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Source: Office for the Coordination of Humanitarian Affairs (OCHA)
30 September 2004



P.O. Box 38712 East Jerusalem
Phone: (972) 2 – 5829962 / 5825853, Fax: (972) 2 – 5825841,


The Humanitarian Monitoring Report is produced monthly by the Office for the Coordination of Humanitarian Affairs (OCHA). It draws on information from the Access, Closure and Information System (ACIS) and other data sources that humanitarian agencies have submitted to OCHA. The report is provided to the Task Force on Project Implementation (TFPI) as a basis for discussions with the government of Israel. It is available on the website (


UN Secretary-General Kofi Annan appointed Ms Catherine Bertini as his Personal Humanitarian Envoy to address the humanitarian needs arising from the ongoing Israeli-Palestinian conflict since September 2000. Ms Bertini was requested to assess the nature and scale of the humanitarian needs, and to clarify the respective responsibilities of all actors with regard to humanitarian needs.

This report monitors the humanitarian commitments made by the government of Israel to Ms Bertini during a mission to the region from 12 to 19 August 2002. It concluded that there were serious humanitarian problems linked to the ongoing conflict and, specifically, to the measures implemented by the government of Israel to safeguard its citizens from Palestinian attacks.

These security measures, including curfews, closures and roadblocks, led to a crisis of access and mobility, instigating a drastic decline in the Palestinian economy. A large part of the Palestinian population has difficulty accessing basic services such as health and education. Humanitarian service providers such as UN agencies, NGOs, the Palestinian Red Crescent Society (PRCS) and Palestinian Ministry of Health (MoH) ambulances, have experienced problems providing assistance and services to beneficiaries.

Water Facilitation of International Humanitarian Organisations Additional Commitments
On previous occasions, the government of Israel has made the following commitments, which were confirmed to the mission:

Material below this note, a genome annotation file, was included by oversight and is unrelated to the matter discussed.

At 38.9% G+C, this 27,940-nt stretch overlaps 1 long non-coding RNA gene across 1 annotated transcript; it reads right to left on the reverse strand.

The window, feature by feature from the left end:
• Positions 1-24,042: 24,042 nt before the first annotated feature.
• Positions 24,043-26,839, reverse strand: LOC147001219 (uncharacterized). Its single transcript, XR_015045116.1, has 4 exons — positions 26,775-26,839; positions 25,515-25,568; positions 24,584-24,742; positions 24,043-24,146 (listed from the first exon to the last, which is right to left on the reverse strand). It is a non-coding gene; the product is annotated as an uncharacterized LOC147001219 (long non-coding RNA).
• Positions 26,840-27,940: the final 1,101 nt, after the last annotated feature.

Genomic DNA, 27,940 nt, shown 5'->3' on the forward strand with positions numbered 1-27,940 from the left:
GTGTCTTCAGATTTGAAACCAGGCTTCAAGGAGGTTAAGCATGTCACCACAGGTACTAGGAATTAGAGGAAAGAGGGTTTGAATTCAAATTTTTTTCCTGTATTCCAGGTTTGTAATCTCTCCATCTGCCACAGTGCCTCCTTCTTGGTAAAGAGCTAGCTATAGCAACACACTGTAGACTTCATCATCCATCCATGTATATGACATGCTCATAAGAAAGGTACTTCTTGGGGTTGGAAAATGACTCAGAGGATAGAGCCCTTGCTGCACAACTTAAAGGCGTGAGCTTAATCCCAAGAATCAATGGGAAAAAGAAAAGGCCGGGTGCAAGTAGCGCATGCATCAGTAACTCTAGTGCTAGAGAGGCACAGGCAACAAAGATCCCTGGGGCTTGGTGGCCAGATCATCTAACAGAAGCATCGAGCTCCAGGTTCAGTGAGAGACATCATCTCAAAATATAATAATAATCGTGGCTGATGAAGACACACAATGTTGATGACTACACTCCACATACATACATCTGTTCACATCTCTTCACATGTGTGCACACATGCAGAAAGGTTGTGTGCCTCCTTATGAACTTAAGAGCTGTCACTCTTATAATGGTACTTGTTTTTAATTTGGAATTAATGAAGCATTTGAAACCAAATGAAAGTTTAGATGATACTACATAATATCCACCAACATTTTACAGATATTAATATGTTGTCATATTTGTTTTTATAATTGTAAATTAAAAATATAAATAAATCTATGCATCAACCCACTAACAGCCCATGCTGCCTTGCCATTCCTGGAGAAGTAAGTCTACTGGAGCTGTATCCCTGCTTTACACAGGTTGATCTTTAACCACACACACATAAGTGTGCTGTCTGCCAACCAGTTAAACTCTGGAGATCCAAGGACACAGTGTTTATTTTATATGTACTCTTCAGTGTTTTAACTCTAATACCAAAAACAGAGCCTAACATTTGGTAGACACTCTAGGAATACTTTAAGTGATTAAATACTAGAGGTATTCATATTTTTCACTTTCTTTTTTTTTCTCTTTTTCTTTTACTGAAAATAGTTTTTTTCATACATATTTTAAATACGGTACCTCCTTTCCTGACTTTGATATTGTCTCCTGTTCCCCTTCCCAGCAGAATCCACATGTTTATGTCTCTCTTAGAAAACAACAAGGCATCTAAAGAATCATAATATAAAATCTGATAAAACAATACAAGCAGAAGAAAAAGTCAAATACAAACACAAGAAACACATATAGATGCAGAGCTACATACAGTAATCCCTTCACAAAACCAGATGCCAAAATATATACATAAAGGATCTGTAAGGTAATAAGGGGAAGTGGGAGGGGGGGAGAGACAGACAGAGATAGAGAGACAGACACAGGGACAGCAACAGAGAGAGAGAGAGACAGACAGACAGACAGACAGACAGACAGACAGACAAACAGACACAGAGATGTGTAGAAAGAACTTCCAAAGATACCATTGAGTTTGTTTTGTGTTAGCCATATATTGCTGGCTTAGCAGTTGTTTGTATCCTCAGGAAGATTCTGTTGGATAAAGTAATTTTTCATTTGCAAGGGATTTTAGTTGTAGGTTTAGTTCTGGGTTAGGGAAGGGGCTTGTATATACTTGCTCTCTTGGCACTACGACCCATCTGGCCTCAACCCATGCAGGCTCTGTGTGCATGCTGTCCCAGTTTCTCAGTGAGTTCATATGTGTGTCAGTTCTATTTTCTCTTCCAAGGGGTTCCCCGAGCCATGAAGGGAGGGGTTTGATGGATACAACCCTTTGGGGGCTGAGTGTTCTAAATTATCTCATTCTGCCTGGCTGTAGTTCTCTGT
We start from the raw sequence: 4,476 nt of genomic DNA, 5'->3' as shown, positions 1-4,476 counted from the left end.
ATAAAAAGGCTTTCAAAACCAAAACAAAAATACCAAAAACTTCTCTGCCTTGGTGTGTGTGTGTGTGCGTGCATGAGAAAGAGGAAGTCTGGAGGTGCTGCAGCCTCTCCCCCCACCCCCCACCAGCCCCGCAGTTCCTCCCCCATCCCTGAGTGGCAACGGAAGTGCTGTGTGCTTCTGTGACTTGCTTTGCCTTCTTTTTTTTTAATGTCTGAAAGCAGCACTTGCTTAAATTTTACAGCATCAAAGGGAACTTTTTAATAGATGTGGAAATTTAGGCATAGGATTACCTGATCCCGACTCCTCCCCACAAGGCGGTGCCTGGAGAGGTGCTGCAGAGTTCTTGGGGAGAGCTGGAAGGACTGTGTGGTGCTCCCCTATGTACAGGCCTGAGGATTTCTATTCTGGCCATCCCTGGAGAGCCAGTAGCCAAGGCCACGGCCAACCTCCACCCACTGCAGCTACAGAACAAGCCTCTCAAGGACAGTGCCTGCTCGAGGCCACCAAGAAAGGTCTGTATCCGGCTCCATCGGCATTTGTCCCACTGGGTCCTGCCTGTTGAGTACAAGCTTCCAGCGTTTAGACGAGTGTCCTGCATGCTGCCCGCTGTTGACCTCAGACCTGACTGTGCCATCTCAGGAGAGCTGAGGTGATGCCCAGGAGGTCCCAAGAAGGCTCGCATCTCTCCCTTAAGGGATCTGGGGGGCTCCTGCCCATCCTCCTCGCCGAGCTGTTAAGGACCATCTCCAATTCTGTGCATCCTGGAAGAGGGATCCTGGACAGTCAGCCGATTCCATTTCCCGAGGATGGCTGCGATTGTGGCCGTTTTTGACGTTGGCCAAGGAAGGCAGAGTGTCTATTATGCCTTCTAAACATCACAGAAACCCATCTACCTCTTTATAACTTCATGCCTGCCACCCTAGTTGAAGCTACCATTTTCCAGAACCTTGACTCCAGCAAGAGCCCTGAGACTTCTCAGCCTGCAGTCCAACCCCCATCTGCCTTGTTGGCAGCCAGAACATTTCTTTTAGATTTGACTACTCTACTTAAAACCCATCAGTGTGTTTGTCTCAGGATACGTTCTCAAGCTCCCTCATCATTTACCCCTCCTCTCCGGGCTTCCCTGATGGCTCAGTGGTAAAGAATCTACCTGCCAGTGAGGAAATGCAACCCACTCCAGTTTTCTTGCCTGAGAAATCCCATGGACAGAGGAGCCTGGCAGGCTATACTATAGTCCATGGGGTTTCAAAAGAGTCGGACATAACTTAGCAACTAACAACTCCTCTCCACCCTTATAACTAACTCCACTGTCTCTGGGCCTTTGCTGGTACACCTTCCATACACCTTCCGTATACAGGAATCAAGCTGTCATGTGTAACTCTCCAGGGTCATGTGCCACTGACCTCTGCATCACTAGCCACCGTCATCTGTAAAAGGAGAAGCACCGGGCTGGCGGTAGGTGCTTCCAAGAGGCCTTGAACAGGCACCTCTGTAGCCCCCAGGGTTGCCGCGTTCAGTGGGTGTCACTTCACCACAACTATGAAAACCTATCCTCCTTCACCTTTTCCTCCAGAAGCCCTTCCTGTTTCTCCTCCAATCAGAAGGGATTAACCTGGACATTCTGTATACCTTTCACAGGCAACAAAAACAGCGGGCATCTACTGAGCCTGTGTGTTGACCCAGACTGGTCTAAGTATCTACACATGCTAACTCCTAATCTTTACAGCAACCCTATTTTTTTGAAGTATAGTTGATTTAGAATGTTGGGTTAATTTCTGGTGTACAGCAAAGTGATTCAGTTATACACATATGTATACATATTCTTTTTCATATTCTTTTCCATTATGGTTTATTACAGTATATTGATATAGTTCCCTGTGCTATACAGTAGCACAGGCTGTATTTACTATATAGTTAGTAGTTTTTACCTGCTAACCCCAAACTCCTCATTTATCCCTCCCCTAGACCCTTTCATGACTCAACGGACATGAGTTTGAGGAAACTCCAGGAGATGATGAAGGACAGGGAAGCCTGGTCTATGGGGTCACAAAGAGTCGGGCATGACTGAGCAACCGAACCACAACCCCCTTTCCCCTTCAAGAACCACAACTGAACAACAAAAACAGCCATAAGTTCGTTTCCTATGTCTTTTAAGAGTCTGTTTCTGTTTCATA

• The fishing zone for Palestinian boats off the Gaza coast will be extended to 12 nautical miles
• Olive farmers will be allowed access to their fields.
• Increased shipments will be enabled at Karni crossing in the Gaza Strip.
• The number of permits for Palestinian workers in Israel will be increased.

Executive Summary
Palestinian and UNRWA ambulance operators reported a total of at least 54 access incidents (compared to 31 in August 2004) in which the provision of first aid and/or medical evacuations were delayed, obstructed and/or prevented by the IDF.

Furthermore, on 8 September the mayors of Beit Furik and Salem reported that in the previous five weeks, four Palestinians had died due to delays experienced en route to a hospital in Nablus while trying to cross Beit Furik checkpoint after 7pm. In three cases an ambulance was waiting on the other side of the checkpoint to transport the patient to hospital.

Infrastructure in the oPt continued to suffer from frequent Israeli military operations. Such operations destroy or badly damage basic public infrastructure including water networks.

Palestinians face severe difficulties accessing safe water. Furthermore, Palestinian Authority resources are being diverted into repairing damages rather than maintaining the water and sanitation network. Contamination of water supplies has increased as a consequence of degraded infrastructure. The use of tankered water and the inability of the MoH to monitor water quality have also increased.

Obstructions of movement for international humanitarian organisations
In September, international relief agencies filed at least 53 reports in which the delivery of aid and/or the movement of personnel were obstructed by the IDF or Israeli Border Police. Most incidents reported included delays and disrespect by the IDF of international humanitarian organisations’ mandates, privileges and immunities.

International staff members working for UN agencies are subject to new movement restrictions when crossing Erez, between the Gaza Strip and Israel. Since 22 September, UN international staff, with the exception of diplomatic passports holders, has not been permitted to cross Erez in vehicles. The IDF has advised UN staff that they can cross by foot.

However, this contravenes UN security rules. The IDF has prohibited UN staff from entering or leaving Gaza, a total of 60 days in 2004 (January through September).

Additional commitments
The volume of trade increased between May and August, as measured by the total number of containers entering and leaving Gaza, but since September this trend has reversed. The quantity of both imports and exports of commercial traffic fell for the first time in four months. Additionally, the share of exports as a percentage of total trade declined by nearly half compared to August; while exports in August accounted for approximately 13% of terminal activity, the figure was 7.7% for September.

Significant periods of closure have occurred at Erez throughout the course of 2004 primarily in response to four suicide attacks that have taken place, as well as the most recent failed attempt. While such measures were taken by Israel on the grounds of its security, the effects on individual workers and the wider local economy are immense.

In addition, movement of Gaza fishermen remained subject to strict restrictions.

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